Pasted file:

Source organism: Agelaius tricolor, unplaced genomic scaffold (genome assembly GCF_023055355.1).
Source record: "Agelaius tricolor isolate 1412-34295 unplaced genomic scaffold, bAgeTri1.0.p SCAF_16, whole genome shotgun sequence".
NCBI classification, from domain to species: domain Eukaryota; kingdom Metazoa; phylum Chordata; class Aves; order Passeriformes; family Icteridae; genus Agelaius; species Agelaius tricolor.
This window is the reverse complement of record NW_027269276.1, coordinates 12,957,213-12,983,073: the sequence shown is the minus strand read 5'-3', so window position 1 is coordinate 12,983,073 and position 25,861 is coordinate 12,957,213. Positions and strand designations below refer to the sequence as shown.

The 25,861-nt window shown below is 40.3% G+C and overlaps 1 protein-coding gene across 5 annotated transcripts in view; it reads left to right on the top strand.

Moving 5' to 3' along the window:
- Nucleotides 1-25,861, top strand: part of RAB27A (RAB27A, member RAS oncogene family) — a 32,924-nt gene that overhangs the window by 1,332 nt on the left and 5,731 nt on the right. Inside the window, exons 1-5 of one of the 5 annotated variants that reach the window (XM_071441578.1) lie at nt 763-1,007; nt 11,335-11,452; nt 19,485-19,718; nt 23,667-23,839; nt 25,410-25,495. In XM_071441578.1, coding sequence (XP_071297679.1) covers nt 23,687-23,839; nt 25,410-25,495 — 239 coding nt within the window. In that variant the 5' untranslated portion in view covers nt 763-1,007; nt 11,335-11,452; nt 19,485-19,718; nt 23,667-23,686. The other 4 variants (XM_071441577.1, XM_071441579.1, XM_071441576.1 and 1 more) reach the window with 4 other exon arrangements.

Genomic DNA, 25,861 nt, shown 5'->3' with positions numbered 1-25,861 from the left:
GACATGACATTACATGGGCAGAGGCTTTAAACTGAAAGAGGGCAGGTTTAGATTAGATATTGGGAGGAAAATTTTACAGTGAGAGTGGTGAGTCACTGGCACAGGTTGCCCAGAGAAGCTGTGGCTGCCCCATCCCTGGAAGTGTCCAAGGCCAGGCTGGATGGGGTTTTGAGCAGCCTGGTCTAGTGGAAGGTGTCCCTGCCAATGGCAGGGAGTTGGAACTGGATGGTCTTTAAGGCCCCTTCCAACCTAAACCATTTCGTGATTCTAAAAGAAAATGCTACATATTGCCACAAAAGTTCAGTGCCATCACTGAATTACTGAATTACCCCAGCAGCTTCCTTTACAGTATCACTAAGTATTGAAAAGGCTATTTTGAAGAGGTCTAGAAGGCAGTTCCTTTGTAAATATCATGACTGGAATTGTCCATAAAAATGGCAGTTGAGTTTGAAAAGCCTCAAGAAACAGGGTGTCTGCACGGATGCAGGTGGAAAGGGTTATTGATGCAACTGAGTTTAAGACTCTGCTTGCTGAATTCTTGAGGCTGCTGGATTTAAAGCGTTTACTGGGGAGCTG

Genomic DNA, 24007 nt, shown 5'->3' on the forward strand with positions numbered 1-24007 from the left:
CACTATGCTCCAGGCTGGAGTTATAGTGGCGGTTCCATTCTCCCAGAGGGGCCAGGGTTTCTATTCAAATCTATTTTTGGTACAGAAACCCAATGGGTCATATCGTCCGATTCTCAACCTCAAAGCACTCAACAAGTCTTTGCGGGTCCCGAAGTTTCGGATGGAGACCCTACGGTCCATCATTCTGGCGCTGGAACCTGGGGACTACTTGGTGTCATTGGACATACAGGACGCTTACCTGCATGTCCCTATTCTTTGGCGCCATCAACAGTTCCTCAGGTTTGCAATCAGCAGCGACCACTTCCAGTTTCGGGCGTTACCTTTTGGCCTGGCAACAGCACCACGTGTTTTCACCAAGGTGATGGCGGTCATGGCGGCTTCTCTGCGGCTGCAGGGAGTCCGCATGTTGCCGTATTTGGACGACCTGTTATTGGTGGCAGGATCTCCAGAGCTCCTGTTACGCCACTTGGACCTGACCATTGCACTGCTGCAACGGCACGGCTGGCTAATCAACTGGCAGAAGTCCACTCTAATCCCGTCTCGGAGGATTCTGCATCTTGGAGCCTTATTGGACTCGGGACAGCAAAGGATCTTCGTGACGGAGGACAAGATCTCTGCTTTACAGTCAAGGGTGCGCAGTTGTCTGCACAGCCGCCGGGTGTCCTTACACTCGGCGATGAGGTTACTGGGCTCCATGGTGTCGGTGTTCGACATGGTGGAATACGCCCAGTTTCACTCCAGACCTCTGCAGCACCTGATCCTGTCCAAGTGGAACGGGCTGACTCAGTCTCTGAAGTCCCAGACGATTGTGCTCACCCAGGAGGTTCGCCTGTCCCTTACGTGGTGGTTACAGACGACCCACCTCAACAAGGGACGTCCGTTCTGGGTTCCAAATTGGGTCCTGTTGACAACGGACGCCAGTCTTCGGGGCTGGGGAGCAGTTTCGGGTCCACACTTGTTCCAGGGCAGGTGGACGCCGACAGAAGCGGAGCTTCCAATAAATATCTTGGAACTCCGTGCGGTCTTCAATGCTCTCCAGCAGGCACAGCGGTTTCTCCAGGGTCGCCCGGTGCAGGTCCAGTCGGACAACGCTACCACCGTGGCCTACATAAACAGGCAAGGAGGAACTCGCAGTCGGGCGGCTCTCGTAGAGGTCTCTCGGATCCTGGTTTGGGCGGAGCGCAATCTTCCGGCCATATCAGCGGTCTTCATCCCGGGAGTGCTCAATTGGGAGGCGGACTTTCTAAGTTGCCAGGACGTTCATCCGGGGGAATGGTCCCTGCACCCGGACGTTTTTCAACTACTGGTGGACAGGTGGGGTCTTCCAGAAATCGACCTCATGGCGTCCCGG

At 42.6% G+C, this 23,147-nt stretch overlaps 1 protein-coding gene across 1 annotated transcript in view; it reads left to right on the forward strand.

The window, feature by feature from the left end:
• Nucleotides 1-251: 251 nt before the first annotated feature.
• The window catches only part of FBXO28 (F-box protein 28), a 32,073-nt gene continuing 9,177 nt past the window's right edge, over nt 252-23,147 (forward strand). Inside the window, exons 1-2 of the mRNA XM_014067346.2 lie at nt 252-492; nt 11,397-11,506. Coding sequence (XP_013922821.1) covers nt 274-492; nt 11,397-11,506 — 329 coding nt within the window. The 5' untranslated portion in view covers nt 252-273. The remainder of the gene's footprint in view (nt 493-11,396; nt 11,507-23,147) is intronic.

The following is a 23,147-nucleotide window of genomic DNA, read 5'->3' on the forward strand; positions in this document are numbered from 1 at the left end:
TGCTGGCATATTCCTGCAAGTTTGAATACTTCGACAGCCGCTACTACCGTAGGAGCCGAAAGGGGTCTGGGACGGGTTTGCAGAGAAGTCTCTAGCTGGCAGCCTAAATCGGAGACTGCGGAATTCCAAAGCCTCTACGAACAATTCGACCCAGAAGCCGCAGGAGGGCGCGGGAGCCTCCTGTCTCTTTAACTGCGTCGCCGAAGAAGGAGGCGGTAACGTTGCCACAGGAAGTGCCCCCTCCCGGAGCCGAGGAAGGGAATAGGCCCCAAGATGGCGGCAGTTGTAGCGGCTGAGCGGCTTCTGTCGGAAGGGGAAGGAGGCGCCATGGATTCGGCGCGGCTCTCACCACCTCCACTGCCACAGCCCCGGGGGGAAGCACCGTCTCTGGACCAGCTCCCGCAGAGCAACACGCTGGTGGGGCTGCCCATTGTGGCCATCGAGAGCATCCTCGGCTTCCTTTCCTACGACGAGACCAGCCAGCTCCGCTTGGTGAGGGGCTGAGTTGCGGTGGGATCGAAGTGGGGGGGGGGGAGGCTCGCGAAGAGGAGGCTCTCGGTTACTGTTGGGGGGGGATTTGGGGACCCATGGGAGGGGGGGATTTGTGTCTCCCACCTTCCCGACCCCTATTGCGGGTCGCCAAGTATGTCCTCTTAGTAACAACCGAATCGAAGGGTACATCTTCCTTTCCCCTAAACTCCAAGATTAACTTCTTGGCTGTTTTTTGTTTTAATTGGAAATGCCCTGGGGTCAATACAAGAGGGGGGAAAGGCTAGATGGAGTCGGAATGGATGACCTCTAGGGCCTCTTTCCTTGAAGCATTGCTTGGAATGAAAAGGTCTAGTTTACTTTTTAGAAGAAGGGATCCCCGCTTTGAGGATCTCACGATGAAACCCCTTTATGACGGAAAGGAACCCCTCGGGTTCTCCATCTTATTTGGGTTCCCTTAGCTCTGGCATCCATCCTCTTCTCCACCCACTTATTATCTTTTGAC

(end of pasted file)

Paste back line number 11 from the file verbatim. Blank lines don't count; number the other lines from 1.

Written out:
CACTATGCTCCAGGCTGGAGTTATAGTGGCGGTTCCATTCTCCCAGAGGGGCCAGGGTTTCTATTCAAATCTATTTTTGGTACAGAAACCCAATGGGTCATATCGTCCGATTCTCAACCTCAAAGCACTCAACAAGTCTTTGCGGGTCCCGAAGTTTCGGATGGAGACCCTACGGTCCATCATTCTGGCGCTGGAACCTGGGGACTACTTGGTGTCATTGGACATACAGGACGCTTACCTGCATGTCCCTATTCTTTGGCGCCATCAACAGTTCCTCAGGTTTGCAATCAGCAGCGACCACTTCCAGTTTCGGGCGTTACCTTTTGGCCTGGCAACAGCACCACGTGTTTTCACCAAGGTGATGGCGGTCATGGCGGCTTCTCTGCGGCTGCAGGGAGTCCGCATGTTGCCGTATTTGGACGACCTGTTATTGGTGGCAGGATCTCCAGAGCTCCTGTTACGCCACTTGGACCTGACCATTGCACTGCTGCAACGGCACGGCTGGCTAATCAACTGGCAGAAGTCCACTCTAATCCCGTCTCGGAGGATTCTGCATCTTGGAGCCTTATTGGACTCGGGACAGCAAAGGATCTTCGTGACGGAGGACAAGATCTCTGCTTTACAGTCAAGGGTGCGCAGTTGTCTGCACAGCCGCCGGGTGTCCTTACACTCGGCGATGAGGTTACTGGGCTCCATGGTGTCGGTGTTCGACATGGTGGAATACGCCCAGTTTCACTCCAGACCTCTGCAGCACCTGATCCTGTCCAAGTGGAACGGGCTGACTCAGTCTCTGAAGTCCCAGACGATTGTGCTCACCCAGGAGGTTCGCCTGTCCCTTACGTGGTGGTTACAGACGACCCACCTCAACAAGGGACGTCCGTTCTGGGTTCCAAATTGGGTCCTGTTGACAACGGACGCCAGTCTTCGGGGCTGGGGAGCAGTTTCGGGTCCACACTTGTTCCAGGGCAGGTGGACGCCGACAGAAGCGGAGCTTCCAATAAATATCTTGGAACTCCGTGCGGTCTTCAATGCTCTCCAGCAGGCACAGCGGTTTCTCCAGGGTCGCCCGGTGCAGGTCCAGTCGGACAACGCTACCACCGTGGCCTACATAAACAGGCAAGGAGGAACTCGCAGTCGGGCGGCTCTCGTAGAGGTCTCTCGGATCCTGGTTTGGGCGGAGCGCAATCTTCCGGCCATATCAGCGGTCTTCATCCCGGGAGTGCTCAATTGGGAGGCGGACTTTCTAAGTTGCCAGGACGTTCATCCGGGGGAATGGTCCCTGCACCCGGACGTTTTTCAACTACTGGTGGACAGGTGGGGTCTTCCAGAAATCGACCTCATGGCGTCCCGG